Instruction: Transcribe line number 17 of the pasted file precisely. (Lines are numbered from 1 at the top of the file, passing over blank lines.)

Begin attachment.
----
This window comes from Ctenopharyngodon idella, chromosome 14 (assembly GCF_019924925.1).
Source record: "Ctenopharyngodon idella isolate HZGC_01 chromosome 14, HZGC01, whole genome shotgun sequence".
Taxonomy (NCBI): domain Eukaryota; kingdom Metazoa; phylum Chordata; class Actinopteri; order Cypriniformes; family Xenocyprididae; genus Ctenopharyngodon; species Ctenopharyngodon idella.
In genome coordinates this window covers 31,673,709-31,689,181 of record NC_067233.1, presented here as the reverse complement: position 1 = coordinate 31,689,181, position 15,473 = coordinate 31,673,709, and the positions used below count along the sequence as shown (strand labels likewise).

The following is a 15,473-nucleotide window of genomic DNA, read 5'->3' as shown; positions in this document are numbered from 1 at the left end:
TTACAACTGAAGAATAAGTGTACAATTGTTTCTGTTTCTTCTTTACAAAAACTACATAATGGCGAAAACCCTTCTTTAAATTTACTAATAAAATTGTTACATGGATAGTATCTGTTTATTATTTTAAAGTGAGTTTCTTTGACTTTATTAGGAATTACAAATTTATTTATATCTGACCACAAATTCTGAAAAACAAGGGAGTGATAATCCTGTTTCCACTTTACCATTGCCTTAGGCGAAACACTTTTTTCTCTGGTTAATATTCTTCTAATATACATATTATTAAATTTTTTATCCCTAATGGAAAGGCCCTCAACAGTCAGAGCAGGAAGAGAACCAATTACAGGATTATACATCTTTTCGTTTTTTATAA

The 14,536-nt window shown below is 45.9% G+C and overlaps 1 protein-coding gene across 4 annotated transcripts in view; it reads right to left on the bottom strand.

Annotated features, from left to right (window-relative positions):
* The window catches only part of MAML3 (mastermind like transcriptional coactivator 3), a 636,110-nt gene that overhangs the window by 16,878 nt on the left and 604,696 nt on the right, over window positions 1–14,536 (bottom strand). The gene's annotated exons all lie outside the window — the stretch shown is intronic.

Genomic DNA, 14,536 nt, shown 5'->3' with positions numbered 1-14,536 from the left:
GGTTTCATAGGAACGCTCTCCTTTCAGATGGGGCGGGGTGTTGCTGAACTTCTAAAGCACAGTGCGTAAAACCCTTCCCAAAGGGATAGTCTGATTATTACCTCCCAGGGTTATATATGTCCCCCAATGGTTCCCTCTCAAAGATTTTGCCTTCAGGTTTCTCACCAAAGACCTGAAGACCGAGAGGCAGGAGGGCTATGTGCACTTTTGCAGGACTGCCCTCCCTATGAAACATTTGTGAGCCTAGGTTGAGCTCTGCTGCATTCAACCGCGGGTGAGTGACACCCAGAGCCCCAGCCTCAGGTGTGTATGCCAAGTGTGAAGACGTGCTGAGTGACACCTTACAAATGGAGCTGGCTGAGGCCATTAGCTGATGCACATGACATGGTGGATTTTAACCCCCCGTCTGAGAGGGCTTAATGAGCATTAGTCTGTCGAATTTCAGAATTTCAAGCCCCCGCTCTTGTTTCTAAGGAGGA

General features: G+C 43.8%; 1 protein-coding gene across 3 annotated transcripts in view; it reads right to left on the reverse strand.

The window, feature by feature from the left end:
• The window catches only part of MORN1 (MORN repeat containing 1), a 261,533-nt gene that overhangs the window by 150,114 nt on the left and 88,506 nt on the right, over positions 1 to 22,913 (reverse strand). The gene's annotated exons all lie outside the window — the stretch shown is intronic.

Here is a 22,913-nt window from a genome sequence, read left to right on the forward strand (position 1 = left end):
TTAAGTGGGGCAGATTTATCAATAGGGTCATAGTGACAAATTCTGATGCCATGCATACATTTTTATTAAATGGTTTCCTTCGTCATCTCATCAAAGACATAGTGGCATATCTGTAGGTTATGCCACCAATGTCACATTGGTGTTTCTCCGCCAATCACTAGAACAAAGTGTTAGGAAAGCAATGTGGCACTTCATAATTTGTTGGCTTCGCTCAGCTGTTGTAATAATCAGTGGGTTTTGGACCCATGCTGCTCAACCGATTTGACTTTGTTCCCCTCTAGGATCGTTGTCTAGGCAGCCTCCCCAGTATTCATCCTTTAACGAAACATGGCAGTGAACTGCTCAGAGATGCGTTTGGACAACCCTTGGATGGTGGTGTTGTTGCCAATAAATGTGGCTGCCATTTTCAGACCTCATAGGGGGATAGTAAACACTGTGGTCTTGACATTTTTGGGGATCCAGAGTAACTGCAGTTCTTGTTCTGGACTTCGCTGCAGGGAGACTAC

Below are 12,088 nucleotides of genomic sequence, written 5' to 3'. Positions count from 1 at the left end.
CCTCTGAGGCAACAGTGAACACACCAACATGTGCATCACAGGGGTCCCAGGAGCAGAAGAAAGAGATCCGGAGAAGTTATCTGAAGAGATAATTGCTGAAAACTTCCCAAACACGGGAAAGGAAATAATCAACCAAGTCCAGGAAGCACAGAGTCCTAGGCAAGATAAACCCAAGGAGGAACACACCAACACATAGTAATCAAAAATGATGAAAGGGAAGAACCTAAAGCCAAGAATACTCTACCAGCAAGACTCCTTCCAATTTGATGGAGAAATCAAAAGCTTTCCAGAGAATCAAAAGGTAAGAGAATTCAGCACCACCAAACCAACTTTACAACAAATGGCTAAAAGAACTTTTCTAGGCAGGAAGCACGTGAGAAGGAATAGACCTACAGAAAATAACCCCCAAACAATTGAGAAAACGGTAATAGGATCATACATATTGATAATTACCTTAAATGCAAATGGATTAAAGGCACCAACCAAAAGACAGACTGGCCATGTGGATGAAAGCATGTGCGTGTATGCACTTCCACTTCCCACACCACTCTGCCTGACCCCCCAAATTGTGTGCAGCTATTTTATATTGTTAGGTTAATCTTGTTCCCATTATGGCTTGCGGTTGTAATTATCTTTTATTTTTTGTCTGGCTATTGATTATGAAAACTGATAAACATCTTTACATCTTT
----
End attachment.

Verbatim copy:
Below are 12,088 nucleotides of genomic sequence, written 5' to 3'. Positions count from 1 at the left end.